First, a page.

The Timestamp Migrator

As the last couple of blog posts have mentioned, a timestamp migrator has been added to Sequel. This blog post is going to explain the purpose of the timestamp migrator, as well as some details.


For about 2 and a half years, Sequel’s migrator (now known as the integer migrator) operated like the original ActiveRecord migrator, which used integers starting at 1 for versions. ActiveRecord added a UTC based migrator in April of 2008, though you could still choose to use the old integer-based migrator by changing the Rails configuration. So for about 2 years, ActiveRecord has offered more choice than Sequel when it comes to migrators.

For a long time I was resistent to making Sequel’s migrator use timestamps as versions. For single developer projects, they serve no purpose, and for team projects, they trade reliability for convenience. I’ve been getting more frequent requests for the feature recently, and came to the realization that for team projects, trading reliability for convenience is a valid choice, and timestamped migrations can add a lot of convenience with a minimal reliability tradeoff if used correctly.

By trading reliability for convenience, I mean that timestamped migrations allow you to apply migrations out of order (the convenience part), with no way to ensure that the migrations due not conflict (the reliability part). However, assuming your team is judicious in their creation of migrations, never creating simultaneous migrations that conflict, the convenience of being able to apply migrations out of order is a huge bonus over having to renumber integer migrations. With integer migrations, you’d have to renumber (less convenient), but when you are renumbering, you are more likely to check that the migrations do not conflict (more reliable).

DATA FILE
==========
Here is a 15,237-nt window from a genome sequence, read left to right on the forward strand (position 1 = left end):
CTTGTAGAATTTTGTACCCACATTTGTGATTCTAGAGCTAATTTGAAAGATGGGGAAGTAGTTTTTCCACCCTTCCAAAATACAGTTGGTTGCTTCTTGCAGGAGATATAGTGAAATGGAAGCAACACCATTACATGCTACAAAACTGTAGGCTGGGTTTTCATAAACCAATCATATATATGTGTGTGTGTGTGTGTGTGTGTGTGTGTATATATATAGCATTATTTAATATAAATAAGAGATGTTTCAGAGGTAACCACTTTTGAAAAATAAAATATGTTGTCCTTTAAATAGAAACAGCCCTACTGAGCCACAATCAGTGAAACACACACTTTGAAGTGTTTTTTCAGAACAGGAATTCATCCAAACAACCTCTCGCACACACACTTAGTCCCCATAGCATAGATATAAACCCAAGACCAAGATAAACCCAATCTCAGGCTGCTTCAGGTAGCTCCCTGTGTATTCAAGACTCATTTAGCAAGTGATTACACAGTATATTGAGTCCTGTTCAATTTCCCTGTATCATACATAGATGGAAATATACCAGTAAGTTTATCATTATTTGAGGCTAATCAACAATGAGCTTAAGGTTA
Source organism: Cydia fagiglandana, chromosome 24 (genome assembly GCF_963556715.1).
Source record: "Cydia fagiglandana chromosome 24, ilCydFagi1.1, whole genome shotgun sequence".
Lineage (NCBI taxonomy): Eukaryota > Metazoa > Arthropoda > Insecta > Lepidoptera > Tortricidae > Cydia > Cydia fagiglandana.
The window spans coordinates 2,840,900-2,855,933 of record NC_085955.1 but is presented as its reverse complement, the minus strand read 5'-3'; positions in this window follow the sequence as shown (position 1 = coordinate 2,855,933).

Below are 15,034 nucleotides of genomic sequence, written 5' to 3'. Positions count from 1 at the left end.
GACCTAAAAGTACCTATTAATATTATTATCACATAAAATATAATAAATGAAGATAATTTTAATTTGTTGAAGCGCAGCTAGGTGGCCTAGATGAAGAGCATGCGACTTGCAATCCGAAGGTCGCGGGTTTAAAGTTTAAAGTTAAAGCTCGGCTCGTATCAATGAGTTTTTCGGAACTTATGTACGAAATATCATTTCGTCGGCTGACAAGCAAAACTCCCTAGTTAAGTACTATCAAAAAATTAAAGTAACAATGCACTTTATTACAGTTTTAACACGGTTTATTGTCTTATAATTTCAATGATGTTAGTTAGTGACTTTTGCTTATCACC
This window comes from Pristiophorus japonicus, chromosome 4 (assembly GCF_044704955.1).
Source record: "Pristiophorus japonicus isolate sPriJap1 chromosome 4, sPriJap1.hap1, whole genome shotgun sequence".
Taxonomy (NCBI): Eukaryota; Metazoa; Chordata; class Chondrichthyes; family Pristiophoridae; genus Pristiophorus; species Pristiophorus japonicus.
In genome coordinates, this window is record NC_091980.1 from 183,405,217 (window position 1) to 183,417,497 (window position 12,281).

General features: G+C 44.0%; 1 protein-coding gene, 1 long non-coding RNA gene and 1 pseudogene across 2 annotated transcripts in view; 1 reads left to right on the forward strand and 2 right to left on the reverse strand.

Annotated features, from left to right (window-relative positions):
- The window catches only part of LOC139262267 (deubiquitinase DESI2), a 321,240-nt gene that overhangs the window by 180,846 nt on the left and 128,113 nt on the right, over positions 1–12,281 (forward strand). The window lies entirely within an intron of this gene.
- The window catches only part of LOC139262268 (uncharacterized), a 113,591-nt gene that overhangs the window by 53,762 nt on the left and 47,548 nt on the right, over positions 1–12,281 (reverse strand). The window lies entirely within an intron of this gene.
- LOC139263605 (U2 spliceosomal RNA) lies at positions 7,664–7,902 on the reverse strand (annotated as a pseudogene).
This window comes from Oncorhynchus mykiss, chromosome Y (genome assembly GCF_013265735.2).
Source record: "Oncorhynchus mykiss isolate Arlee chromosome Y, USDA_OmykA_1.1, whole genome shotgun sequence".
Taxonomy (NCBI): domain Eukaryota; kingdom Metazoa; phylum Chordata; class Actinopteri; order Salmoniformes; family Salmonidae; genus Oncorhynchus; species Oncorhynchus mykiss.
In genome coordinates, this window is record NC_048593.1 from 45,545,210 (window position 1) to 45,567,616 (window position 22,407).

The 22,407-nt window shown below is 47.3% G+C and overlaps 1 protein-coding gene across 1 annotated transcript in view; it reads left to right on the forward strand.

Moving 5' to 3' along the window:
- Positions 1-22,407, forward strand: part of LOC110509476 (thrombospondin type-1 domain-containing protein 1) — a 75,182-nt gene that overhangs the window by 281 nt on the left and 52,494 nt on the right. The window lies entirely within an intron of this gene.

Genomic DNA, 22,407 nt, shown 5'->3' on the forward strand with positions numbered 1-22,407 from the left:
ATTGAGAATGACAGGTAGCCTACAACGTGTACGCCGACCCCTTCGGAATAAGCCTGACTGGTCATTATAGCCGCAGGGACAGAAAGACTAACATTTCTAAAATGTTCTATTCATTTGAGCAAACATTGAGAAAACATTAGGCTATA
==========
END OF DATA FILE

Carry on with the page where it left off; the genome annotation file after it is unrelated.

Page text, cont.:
I think part of the reason I took so long to accept this is that I’m pretty much a single developer all the time, so the integer migrator never caused me any pain.


Just like the integer migrator is modelled on ActiveRecord’s old integer migrator, the timestamp migrator is modelled on ActiveRecord’s current UTC migrator. Where the integer migrator uses filenames such as:


The timestamp migrator uses filenames such as:


That’s if you want to use the same YYYYMMDDHHMMSS timestamp format as ActiveRecord’s UTC migrator. As you might expect from Sequel, the timestamp migrator has some more flexibility. You can just use dates if you want:


Or you can use unix epoch timestamps:


You can actually use any versioning number system you want, as long as you are consistant and make sure that higher versions should come after lower versions.

As the date example shows, you can have two migrations with the same version, unlike ActiveRecord. Duplicate migration versions happen rarely by chance, but if you have an automated tool that creates multiple migrations in the same second, they become likely. Sequel allows duplicate versions as long as the filenames are different (which must be true since they are all stored in the same directory), which should fix the issue. There is a downside with that, and that is that Sequel doesn’t let you change the filenames of applied migrations. Because Sequel stores the full filename, it would think a renamed migration that was already applied was a new migration. Sequel handles this process by raising an error if any applied migration is not in the migration directory.